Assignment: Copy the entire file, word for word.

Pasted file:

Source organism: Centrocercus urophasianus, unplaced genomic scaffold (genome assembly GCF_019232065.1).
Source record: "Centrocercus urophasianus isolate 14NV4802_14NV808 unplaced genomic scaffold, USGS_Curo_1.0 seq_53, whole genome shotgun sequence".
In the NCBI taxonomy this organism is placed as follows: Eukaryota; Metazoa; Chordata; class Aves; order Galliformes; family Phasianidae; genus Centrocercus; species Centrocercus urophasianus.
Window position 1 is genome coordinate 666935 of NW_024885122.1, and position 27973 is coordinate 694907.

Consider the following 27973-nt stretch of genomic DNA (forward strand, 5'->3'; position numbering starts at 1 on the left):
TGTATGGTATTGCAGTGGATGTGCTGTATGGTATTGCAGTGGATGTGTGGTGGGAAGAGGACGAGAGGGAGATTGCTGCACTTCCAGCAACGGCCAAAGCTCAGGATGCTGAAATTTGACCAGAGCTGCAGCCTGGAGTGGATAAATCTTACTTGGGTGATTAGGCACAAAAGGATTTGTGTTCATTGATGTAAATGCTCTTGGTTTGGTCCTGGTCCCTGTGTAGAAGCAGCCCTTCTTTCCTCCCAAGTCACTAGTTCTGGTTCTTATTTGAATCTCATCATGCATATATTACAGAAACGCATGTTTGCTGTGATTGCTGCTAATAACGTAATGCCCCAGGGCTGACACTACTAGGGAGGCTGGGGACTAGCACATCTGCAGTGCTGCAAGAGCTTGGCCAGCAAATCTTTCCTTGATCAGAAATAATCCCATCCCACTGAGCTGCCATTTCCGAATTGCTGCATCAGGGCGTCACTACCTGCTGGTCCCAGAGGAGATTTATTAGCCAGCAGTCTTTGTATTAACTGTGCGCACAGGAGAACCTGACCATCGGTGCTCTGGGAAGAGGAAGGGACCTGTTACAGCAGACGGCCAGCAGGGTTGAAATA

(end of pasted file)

Source organism: Centrocercus urophasianus, unplaced genomic scaffold (genome assembly GCF_019232065.1).
Source record: "Centrocercus urophasianus isolate 14NV4802_14NV808 unplaced genomic scaffold, USGS_Curo_1.0 seq_53, whole genome shotgun sequence".
In the NCBI taxonomy this organism is placed as follows: Eukaryota; Metazoa; Chordata; class Aves; order Galliformes; family Phasianidae; genus Centrocercus; species Centrocercus urophasianus.
Window position 1 is genome coordinate 666935 of NW_024885122.1, and position 27973 is coordinate 694907.

Consider the following 27973-nt stretch of genomic DNA (forward strand, 5'->3'; position numbering starts at 1 on the left):
TGTATGGTATTGCAGTGGATGTGCTGTATGGTATTGCAGTGGATGTGTGGTGGGAAGAGGACGAGAGGGAGATTGCTGCACTTCCAGCAACGGCCAAAGCTCAGGATGCTGAAATTTGACCAGAGCTGCAGCCTGGAGTGGATAAATCTTACTTGGGTGATTAGGCACAAAAGGATTTGTGTTCATTGATGTAAATGCTCTTGGTTTGGTCCTGGTCCCTGTGTAGAAGCAGCCCTTCTTTCCTCCCAAGTCACTAGTTCTGGTTCTTATTTGAATCTCATCATGCATATATTACAGAAACGCATGTTTGCTGTGATTGCTGCTAATAACGTAATGCCCCAGGGCTGACACTACTAGGGAGGCTGGGGACTAGCACATCTGCAGTGCTGCAAGAGCTTGGCCAGCAAATCTTTCCTTGATCAGAAATAATCCCATCCCACTGAGCTGCCATTTCCGAATTGCTGCATCAGGGCGTCACTACCTGCTGGTCCCAGAGGAGATTTATTAGCCAGCAGTCTTTGTATTAACTGTGCGCACAGGAGAACCTGACCATCGGTGCTCTGGGAAGAGGAAGGGACCTGTTACAGCAGACGGCCAGCAGGGTTGAAATA